Tags

, , , , ,

If you polled fantasy readers on the most overdone tropes in fantasy fiction, chances are that most of them will name something like ‘the rebellious princess’ or ‘the stableboy who becomes king’ or any of the other numerous royalty tropes which frequently appear in fantasy. Yet it doesn’t stop fantasy authors from churning out a constant stream of books about royals, or readers from consuming them. It has reached the point that members of a royal family have almost become the go-to cast for a fantasy novel, and sometimes it can be difficult to find a fantasy book which doesn’t feature a member of the monarchy in some form. If royals are such an overdone fantasy cliché, why are we still so obsessed with them?


Photo by King’s Church International on Unsplash

…And they lived happily ever after

It all goes back to where modern-day fantasy spawned from – fairy tales. The standard fairy tale plot is a princess gets captured or imprisoned, a hero shows up out of nowhere to save her, and he is rewarded with the princess’ hand in marriage and half the kingdom.

They may be old and horribly outdated much of the time, yet they are still the stories we are told as children, whether it is through bedtime stories or Disney movies. This teaches us from a young and impressionable age that being a Princess is something special and desirable and that a Prince is ideal marriage material.


Photo by Susanne Jutzeler from Pexels

The real-life fairy tale

This also explains why society is so obsessed with royalty in real life, despite several dark periods of history making royalty almost entirely obsolete in modern times. We’re well aware that modern monarchs are only figureheads with no real power anymore. Most of us are also aware that they’re living comfortable lives which none of us can ever hope for. Yet that didn’t stop tens of thousands of people from descending on London last year to watch the wedding of Prince Harry and Meghan Markle in Windsor Castle, or thousands more from watching it live on television. They have what we’ve been taught to desire, but instead of feeling jealous, we adore them for it.

Escape into fantasy

Time Magazine explains that our obsession with real life royals is a parasocial relationship, similar to our relationships with our favourite fictional characters. We form one-sided relationships and become invested in the drama and stories of their lives without actually interacting with them or having them directly impact our lives in any meaningful way.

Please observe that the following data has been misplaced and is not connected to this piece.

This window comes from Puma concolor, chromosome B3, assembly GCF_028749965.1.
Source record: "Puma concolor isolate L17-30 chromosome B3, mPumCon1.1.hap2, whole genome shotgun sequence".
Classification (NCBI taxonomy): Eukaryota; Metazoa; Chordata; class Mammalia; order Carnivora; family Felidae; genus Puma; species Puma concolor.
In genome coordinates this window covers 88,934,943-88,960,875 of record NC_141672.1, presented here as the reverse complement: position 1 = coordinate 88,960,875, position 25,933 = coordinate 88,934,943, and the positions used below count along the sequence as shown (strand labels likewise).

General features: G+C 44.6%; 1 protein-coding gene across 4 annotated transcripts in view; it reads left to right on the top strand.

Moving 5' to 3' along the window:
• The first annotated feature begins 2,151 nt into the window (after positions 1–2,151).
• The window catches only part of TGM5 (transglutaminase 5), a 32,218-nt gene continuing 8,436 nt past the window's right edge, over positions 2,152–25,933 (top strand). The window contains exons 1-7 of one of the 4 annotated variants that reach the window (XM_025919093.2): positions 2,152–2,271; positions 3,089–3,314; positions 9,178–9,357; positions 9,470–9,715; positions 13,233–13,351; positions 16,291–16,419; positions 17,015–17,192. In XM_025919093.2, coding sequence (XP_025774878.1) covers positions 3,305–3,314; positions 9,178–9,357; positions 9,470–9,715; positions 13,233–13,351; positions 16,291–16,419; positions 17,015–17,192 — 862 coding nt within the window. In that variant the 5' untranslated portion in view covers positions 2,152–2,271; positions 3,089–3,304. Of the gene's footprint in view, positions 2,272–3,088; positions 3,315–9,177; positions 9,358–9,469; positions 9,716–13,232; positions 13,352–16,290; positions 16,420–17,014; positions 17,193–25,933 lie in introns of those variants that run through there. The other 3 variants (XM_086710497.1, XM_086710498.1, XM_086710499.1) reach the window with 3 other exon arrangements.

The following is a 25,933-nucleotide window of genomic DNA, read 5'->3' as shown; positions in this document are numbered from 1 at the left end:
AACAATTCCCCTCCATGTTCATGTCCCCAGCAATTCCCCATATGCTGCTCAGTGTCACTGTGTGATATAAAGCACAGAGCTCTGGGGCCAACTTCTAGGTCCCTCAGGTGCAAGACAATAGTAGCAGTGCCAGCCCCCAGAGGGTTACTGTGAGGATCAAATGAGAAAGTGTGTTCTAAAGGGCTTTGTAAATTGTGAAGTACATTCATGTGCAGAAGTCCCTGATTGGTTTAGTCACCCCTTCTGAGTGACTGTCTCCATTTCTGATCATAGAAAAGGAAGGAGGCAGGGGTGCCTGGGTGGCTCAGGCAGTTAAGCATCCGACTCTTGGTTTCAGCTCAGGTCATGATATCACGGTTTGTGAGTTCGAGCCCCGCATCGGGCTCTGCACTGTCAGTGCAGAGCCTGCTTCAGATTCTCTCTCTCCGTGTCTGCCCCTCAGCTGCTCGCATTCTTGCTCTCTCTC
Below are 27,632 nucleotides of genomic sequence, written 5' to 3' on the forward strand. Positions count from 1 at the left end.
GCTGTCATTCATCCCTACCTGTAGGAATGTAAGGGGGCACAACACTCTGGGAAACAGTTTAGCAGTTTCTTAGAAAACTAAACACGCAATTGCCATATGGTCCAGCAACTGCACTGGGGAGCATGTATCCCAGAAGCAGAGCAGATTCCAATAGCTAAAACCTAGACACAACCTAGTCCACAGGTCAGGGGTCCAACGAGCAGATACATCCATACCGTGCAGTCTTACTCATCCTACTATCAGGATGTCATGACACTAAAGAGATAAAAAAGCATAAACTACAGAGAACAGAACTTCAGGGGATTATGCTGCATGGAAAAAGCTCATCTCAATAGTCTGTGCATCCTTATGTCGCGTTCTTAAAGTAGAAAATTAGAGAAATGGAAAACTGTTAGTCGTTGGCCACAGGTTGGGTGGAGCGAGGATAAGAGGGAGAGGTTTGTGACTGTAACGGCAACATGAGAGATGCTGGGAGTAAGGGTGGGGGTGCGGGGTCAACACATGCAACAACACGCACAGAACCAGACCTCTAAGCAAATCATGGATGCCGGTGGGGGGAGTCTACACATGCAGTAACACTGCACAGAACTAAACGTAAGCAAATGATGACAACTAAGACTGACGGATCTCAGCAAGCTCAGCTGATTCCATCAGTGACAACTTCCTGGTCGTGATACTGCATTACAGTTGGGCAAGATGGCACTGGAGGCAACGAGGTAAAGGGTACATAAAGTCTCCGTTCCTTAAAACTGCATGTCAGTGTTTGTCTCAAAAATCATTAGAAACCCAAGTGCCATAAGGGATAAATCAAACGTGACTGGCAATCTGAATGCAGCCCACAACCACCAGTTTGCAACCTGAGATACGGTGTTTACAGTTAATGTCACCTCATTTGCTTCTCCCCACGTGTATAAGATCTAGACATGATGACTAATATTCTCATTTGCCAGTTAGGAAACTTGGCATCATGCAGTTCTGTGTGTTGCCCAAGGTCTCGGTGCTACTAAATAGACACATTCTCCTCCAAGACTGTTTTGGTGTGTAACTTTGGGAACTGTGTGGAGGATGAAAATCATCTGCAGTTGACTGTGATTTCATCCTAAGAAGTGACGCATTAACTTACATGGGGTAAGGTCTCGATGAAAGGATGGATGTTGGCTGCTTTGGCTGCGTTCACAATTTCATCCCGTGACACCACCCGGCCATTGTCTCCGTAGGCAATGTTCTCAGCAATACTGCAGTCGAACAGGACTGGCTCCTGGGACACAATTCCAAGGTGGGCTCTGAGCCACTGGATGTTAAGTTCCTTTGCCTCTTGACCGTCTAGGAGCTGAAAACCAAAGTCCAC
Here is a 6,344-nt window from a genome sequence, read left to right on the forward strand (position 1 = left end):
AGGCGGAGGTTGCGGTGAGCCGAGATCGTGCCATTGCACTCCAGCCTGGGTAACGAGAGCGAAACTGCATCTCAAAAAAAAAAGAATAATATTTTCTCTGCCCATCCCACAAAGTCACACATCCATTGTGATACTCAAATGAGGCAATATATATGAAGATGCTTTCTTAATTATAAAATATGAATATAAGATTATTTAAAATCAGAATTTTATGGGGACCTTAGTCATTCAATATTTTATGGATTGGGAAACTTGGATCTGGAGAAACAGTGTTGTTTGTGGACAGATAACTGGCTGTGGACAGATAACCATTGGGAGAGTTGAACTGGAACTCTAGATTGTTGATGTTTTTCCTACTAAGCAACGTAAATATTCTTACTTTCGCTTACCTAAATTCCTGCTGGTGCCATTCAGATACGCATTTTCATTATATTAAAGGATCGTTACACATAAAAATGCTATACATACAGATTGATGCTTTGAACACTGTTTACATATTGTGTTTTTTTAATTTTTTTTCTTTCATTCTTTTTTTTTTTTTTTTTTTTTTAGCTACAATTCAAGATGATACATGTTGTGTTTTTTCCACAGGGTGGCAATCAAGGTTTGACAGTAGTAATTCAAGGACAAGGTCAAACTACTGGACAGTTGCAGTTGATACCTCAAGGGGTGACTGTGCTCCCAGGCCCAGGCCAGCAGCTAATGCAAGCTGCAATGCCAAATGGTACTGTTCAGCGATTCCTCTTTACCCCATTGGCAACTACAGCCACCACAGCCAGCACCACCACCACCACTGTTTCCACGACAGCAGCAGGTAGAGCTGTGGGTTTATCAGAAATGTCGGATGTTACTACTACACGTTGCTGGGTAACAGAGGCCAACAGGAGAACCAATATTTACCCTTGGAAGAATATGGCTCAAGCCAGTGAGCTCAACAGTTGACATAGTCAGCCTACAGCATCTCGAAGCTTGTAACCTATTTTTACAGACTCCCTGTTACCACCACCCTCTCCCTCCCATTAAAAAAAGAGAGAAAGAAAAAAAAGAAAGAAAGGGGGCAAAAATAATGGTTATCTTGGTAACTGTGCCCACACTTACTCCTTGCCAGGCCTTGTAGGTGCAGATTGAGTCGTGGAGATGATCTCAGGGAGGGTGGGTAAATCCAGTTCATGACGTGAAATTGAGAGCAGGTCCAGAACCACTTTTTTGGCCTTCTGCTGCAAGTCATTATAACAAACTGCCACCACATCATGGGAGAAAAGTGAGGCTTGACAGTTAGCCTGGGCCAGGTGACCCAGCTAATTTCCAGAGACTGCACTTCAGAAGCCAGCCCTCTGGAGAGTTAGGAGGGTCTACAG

Whether they are real life or fictional, royals provide us with a necessary means of escapism. The British people don’t care that the royal family are costing them money at a time when their financial and political future is uncertain. They ignore the fact that high expectations and constant media bombardment probably make the life of a royal more stressful than it appears in pictures. They prefer to think about the dresses and parties and the smiling faces they see in the newspaper.

Carfax2 / WikiCommons

Fantasy is one of the prime forms of escapist fiction, and what could be more escapist than picturing yourself as the beautiful princess living in a fairy tale castle and falling in love with the handsome prince? Even the old fairy tales provided an escapist fantasy for regular people to envision themselves rising above their stations and becoming royalty.

Prawny / Pixabay

In reality, being a public figurehead would be incredibly stressful, a castle would be cold and drafty to live in, and falling in love at first sight with a prince you barely know probably wouldn’t work out in the long term. Yet even knowing all this, it’s still much nicer to just think about the happily ever after.

The media cycle

Media outlets know that royalty is used as a form of escapism and that they can use this obsession to increase their sales. Being fed a constant stream of articles, images, and news pieces about royals keeps them in our collective consciousness and keeps people buying newspapers or clicking on news websites. Disney keeps on making movies about princesses because they are fully aware that they will sell more toys and more trips to Disneyworld. Similarly, publishers keep putting out book after book featuring royals because they know that as overdone as it is, readers will keep buying them, and the publishing cycle will continue.

Updating a tale as old as time

Yet a constant stream of books about royalty doesn’t necessarily have to be a bad thing, or a sign of an unoriginal writer. Our knowledge of royalty also comes from history and folklore. Historically, a king was much more of an ‘everyman’ and representative of the people with a lot more say in the management and safety of his kingdom. This makes royals ideal protagonists for fantasy fiction based upon a historical setting, since they will need to make decisions which affect their entire kingdom. It provides more leverage for everybody’s favourite trope, the forbidden romance, with the royal finding a way to marry for love rather than political reasons. If you look closely enough at history, you’ll find that there are many more obscure royals or little-told-stories which would make for great fantasy books.

There are a multitude of creative ways that modern readers can use royalty to subvert the old tropes and put a fresh spin on them to attract more readers. This is why we are seeing more stories about overweight princesses, transgender princes, or royals from cultures which aren’t quasi-European. The beautiful princess and the handsome prince are still good starting points for writers, but it is up to them what to do with these old favourites.

Recommended fantasy books about royalty:

The Icemark Chronicles by Stuart Hill

The Mists of Avalon by Marion Zimmer Bradley

Pegasus by Robin McKinley